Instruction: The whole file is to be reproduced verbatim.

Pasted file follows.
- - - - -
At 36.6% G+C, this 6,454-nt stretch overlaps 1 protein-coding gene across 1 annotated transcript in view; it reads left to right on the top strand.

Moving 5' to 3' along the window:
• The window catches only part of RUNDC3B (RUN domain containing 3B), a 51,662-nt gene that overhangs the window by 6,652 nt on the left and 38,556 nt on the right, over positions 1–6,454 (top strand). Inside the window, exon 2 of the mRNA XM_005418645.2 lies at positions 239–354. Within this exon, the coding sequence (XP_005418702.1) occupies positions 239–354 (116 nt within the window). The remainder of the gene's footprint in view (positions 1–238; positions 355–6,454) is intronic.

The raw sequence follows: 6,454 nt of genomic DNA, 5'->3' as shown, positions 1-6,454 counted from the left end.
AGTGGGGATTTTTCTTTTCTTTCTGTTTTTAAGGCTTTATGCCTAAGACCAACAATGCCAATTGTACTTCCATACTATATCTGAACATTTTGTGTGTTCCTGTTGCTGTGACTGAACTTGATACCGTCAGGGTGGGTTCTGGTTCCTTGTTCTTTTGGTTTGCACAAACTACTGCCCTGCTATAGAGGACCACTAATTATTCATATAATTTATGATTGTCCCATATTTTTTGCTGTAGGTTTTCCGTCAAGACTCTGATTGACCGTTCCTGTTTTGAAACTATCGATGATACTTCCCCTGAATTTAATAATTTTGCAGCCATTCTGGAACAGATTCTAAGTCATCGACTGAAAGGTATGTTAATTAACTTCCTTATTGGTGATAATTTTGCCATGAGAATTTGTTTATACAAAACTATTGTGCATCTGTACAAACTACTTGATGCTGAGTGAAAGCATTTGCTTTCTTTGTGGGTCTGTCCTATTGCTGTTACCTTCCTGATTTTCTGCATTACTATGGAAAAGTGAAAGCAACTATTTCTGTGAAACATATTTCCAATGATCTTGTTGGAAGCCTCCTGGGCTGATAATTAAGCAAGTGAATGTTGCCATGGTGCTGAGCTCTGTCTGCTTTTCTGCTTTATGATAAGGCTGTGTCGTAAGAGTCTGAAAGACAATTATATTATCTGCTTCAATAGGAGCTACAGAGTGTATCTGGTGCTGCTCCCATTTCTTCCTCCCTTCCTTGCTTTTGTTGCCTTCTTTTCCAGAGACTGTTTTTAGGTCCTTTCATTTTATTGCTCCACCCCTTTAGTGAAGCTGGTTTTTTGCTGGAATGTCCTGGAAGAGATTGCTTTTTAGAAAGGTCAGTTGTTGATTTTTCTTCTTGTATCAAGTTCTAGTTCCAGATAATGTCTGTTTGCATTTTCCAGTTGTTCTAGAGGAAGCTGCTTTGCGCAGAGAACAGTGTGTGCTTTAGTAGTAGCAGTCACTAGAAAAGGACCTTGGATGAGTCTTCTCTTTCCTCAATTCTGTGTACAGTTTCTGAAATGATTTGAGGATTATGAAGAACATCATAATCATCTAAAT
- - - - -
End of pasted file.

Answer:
At 36.6% G+C, this 6,454-nt stretch overlaps 1 protein-coding gene across 1 annotated transcript in view; it reads left to right on the top strand.

Moving 5' to 3' along the window:
• The window catches only part of RUNDC3B (RUN domain containing 3B), a 51,662-nt gene that overhangs the window by 6,652 nt on the left and 38,556 nt on the right, over positions 1–6,454 (top strand). Inside the window, exon 2 of the mRNA XM_005418645.2 lies at positions 239–354. Within this exon, the coding sequence (XP_005418702.1) occupies positions 239–354 (116 nt within the window). The remainder of the gene's footprint in view (positions 1–238; positions 355–6,454) is intronic.

The raw sequence follows: 6,454 nt of genomic DNA, 5'->3' as shown, positions 1-6,454 counted from the left end.
AGTGGGGATTTTTCTTTTCTTTCTGTTTTTAAGGCTTTATGCCTAAGACCAACAATGCCAATTGTACTTCCATACTATATCTGAACATTTTGTGTGTTCCTGTTGCTGTGACTGAACTTGATACCGTCAGGGTGGGTTCTGGTTCCTTGTTCTTTTGGTTTGCACAAACTACTGCCCTGCTATAGAGGACCACTAATTATTCATATAATTTATGATTGTCCCATATTTTTTGCTGTAGGTTTTCCGTCAAGACTCTGATTGACCGTTCCTGTTTTGAAACTATCGATGATACTTCCCCTGAATTTAATAATTTTGCAGCCATTCTGGAACAGATTCTAAGTCATCGACTGAAAGGTATGTTAATTAACTTCCTTATTGGTGATAATTTTGCCATGAGAATTTGTTTATACAAAACTATTGTGCATCTGTACAAACTACTTGATGCTGAGTGAAAGCATTTGCTTTCTTTGTGGGTCTGTCCTATTGCTGTTACCTTCCTGATTTTCTGCATTACTATGGAAAAGTGAAAGCAACTATTTCTGTGAAACATATTTCCAATGATCTTGTTGGAAGCCTCCTGGGCTGATAATTAAGCAAGTGAATGTTGCCATGGTGCTGAGCTCTGTCTGCTTTTCTGCTTTATGATAAGGCTGTGTCGTAAGAGTCTGAAAGACAATTATATTATCTGCTTCAATAGGAGCTACAGAGTGTATCTGGTGCTGCTCCCATTTCTTCCTCCCTTCCTTGCTTTTGTTGCCTTCTTTTCCAGAGACTGTTTTTAGGTCCTTTCATTTTATTGCTCCACCCCTTTAGTGAAGCTGGTTTTTTGCTGGAATGTCCTGGAAGAGATTGCTTTTTAGAAAGGTCAGTTGTTGATTTTTCTTCTTGTATCAAGTTCTAGTTCCAGATAATGTCTGTTTGCATTTTCCAGTTGTTCTAGAGGAAGCTGCTTTGCGCAGAGAACAGTGTGTGCTTTAGTAGTAGCAGTCACTAGAAAAGGACCTTGGATGAGTCTTCTCTTTCCTCAATTCTGTGTACAGTTTCTGAAATGATTTGAGGATTATGAAGAACATCATAATCATCTAAAT